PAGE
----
We went out with one of the Partners’ staff members, Matt, on Wednesday to learn how to drive in Mae Sot! We’ve already been out and about on our motorbike, but we needed to learn in the Partners’ trucks before they’ll let us take them out into town and to the refugee camps.
Stephen did great. He’s pretty chill about things and, not surprisingly, took it all in stride and did fine.
Not so much for me. I hate driving in the States, and this is far worse. I have yet to drive the motorbike, even, and haven’t driven a car since about December. And Thailand is just terrifying.
Matt described it very well: In America, we are trained to assume someone is there until you know it is clear. In Thailand, they assume no one is there until they see you.
Also, over half the drivers are on motorbikes, plus a large number of bicycles. When you are in the car, you’re the most dangerous, by far–and to make it worse, most motorbike drivers have never driven a car. I hadn’t thought about this, but when we’ve grown up in cars and driving cars, we understand how difficult it is to see everyone around you. We understand how difficult it is to stop quickly. We have concept of how far to stay from large vehicles.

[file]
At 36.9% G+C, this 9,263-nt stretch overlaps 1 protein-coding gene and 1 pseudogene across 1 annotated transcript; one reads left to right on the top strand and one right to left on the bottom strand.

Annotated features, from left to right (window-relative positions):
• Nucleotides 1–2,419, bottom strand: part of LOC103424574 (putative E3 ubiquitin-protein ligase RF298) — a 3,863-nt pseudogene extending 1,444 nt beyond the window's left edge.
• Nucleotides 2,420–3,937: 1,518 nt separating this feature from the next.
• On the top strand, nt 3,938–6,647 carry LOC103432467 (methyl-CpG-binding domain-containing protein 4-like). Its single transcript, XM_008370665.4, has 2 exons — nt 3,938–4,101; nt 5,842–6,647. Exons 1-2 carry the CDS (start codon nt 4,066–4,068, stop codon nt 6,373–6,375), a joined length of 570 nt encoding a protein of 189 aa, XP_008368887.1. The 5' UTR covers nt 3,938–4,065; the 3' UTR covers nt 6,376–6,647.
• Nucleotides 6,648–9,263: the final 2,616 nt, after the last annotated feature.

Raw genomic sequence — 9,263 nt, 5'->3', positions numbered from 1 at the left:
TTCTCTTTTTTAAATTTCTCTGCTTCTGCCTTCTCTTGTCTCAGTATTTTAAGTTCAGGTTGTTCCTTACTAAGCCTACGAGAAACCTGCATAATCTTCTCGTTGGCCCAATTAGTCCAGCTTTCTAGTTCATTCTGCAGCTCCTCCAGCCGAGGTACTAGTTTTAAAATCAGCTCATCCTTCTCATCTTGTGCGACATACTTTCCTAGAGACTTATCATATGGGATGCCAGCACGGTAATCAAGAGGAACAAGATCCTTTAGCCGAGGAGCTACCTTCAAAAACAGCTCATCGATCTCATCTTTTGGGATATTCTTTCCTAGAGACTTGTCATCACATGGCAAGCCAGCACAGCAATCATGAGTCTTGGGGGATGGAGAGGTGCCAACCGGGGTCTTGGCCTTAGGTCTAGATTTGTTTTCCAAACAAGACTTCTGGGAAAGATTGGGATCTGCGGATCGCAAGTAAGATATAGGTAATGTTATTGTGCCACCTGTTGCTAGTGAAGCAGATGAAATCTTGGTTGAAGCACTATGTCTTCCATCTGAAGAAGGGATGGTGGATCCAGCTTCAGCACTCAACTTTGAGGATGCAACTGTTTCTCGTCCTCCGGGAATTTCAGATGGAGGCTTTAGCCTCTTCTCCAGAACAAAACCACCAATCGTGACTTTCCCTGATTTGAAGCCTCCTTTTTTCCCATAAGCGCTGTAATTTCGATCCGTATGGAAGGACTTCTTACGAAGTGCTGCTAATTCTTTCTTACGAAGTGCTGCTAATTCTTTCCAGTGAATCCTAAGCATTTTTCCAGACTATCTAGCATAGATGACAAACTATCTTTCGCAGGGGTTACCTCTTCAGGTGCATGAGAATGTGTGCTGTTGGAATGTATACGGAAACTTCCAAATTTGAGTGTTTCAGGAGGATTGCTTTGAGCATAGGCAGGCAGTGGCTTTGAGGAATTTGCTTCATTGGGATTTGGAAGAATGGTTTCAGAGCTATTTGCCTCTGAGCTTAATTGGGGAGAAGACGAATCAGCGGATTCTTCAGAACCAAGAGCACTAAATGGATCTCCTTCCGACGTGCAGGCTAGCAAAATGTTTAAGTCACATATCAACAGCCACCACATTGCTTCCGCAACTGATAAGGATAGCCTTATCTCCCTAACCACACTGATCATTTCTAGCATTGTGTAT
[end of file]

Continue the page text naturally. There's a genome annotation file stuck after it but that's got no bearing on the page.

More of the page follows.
No such concept here. Motorbikes will cut off cars or ride right next to them in a blindspot they know nothing about. As the driver of a car, you have to be utterly aware of everyone around you, and if you aren’t, lives are at stake because most everyone is on a motorbike, exposed, without a helmet and with flipflops on.
Thus, I was horrified. I hate having such power to kill people, by sheer accident, nonetheless!
I also don’t like having the blinker on the opposite side, so I’m constantly turning on the windshield wipers (in dry season) and scaring myself (and drawing stares).
Either way, we both passed. I’m still planning on Stephen driving unless there is an absolute emergency. I think it’s best for everyone.